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I have a project that is like an IPOD playlist . Im having trouble reading my data in a struct array without using vectors. My BF says my professor is wrong for making us not use vectors, but that is the rule. Do you guys have any suggestions? My code is below.. my professor said I was close but its still not compiling? Thanks for any help :)

Struct Songs{
string title;    
string artist;
int mem;         //size of file in MBs
}song[20];      //up to 20 possible songs

int main
{
  song * pointer = new song;
  int num = 0;

  ifstream fin;
  fin.open("input.txt")

  while (fin.good())
  {
    getline(fin, *pointer[num].title; 

    if (*pointer[num].title.empty())   //to skip blank lines
    continue;

    getline(fin, *pointer[num].artist;
    fin >> *pointer[num].mem.get();    //get to avoid whitespace/enter 

    num++;
  }

  for (int i = 0; i<num;i++)    // my test to see if it reads in properly
  { 
    cout << *pointer[num].title << endl;      
    cout << *pointer[num].artist << endl; 
    cout << *pointer[num].mem << endl;
  }
  fin.close();

  delete pointer [] ;

  return 0;
}
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Compiler errors are good to show. Anyways, from looking at it, you're trying to point to song, not Songs. The syntax of te first line should be Songs * pointer = new Songs; for a new object created dynamically, or Songs * pointer = song; for a pointer to your premade object. Also, when deleting the pointer, for just a pointer to a memory location, as in int * intPtr = &somePreviousVariable;, use delete. For a pointer containing an array created by new, as in int * intPtr = new int [20];, use delete []. In your case, pointer is pointing to a premade array. –  chris Feb 28 '12 at 21:18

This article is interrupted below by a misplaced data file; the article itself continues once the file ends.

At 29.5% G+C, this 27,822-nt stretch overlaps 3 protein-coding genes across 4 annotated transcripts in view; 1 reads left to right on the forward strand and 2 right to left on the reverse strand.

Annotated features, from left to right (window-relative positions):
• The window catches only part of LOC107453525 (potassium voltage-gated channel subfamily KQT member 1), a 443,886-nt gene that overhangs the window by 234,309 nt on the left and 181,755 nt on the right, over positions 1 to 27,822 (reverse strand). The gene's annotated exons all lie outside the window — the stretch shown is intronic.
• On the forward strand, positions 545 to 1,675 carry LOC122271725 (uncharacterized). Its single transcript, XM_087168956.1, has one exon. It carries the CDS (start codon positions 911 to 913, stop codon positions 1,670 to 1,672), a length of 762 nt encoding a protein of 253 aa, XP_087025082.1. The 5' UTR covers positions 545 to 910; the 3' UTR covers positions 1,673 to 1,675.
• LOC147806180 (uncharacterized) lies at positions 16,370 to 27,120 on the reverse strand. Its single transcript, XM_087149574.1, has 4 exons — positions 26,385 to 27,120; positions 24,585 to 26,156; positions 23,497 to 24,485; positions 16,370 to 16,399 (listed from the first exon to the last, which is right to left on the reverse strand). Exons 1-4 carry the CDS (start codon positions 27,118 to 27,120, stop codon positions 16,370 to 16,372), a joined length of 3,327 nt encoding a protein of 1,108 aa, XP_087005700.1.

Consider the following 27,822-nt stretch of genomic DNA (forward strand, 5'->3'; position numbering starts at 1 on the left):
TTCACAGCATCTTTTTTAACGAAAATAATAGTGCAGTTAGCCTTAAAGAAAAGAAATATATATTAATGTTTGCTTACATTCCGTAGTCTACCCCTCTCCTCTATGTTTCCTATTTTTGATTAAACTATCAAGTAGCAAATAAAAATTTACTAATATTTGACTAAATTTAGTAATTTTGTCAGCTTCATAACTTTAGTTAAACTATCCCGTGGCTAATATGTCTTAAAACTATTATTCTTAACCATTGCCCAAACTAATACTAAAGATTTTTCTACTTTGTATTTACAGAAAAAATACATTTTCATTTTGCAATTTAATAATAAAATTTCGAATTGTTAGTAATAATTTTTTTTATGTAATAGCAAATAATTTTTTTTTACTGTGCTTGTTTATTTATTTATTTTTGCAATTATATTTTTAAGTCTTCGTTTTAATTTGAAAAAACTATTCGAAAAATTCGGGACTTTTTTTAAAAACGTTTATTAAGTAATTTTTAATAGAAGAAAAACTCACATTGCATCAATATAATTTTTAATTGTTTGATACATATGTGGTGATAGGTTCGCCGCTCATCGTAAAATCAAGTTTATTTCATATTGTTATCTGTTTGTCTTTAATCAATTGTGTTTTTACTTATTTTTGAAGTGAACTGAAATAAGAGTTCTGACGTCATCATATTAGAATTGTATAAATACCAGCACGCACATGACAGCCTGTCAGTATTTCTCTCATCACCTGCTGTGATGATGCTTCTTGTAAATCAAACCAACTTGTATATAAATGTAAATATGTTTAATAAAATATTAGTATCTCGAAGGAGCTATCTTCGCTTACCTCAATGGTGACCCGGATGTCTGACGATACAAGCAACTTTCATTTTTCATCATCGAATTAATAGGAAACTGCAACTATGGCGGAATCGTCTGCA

thanks i will change that –  gamergirl22 Feb 28 '12 at 21:20
1  
Your code is riddled with simple errors. You need to fix them yourself using the errors the compiler is very helpfully giving you. We're not here to do your homework for you. –  spencercw Feb 28 '12 at 21:21
    
I added something about delete into my first post. It's important you use the right one when freeing dynamically-allocated memory. –  chris Feb 28 '12 at 21:22
    
It might be better to start with something simpler, and as always in the company of a good book. –  Kerrek SB Feb 28 '12 at 21:29

2 Answers 2

up vote 0 down vote accepted

Maybe he wants you to use a queue instead? As the songs could be 'queued' in a playlist that may be a more befitting data structure?

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5  
Not really an answer - should probably just be a comment –  Paul R Feb 28 '12 at 21:20

I may have missed some but I believe I marked all the changes I made to fix this. Lots of syntax errors that I placed a // Fixed next to. Also mainly I changed the allocation to new Songs[20], so you are allocating enough space for 20 new songs.

#include <iostream>
#include <fstream>
using namespace std;

struct Songs{  // Fixed - You had an uppercase S on 'struct'
    string title;    
    string artist;
    int mem;         //size of file in MBs
}; // fixed - Removed since we will be allocating in Main()   

int main() // fixed - you are missing () at the end of main
{

    Songs * pointer = new Songs[20]; //up to 20 possible songs  // Fixed - You allocate 20 new Songs here
    int num = 0;

    ifstream fin;
    fin.open("input.txt");

    while (fin.good())
    {
            // Fixed - all uses of pointer as an array don't need to be de-referenced with *, [num] will do it
        getline(fin, pointer[num].title); // Fixed - you were missing the functions closing )

        if (pointer[num].title.empty())   //to skip blank lines
            continue;

        getline(fin, pointer[num].artist);  // Fixed - you were missing the functions closing )
        fin >> pointer[num].mem;    //get to avoid whitespace/enter // Fixed - removed .get()

        num++;
    }

    for (int i = 0; i<num;i++)    // my test to see if it reads in properly
    { 
        cout << pointer[num].title << endl;      
        cout << pointer[num].artist << endl; 
        cout << pointer[num].mem << endl;
    }
    fin.close();

    delete [] pointer;

  return 0;
}
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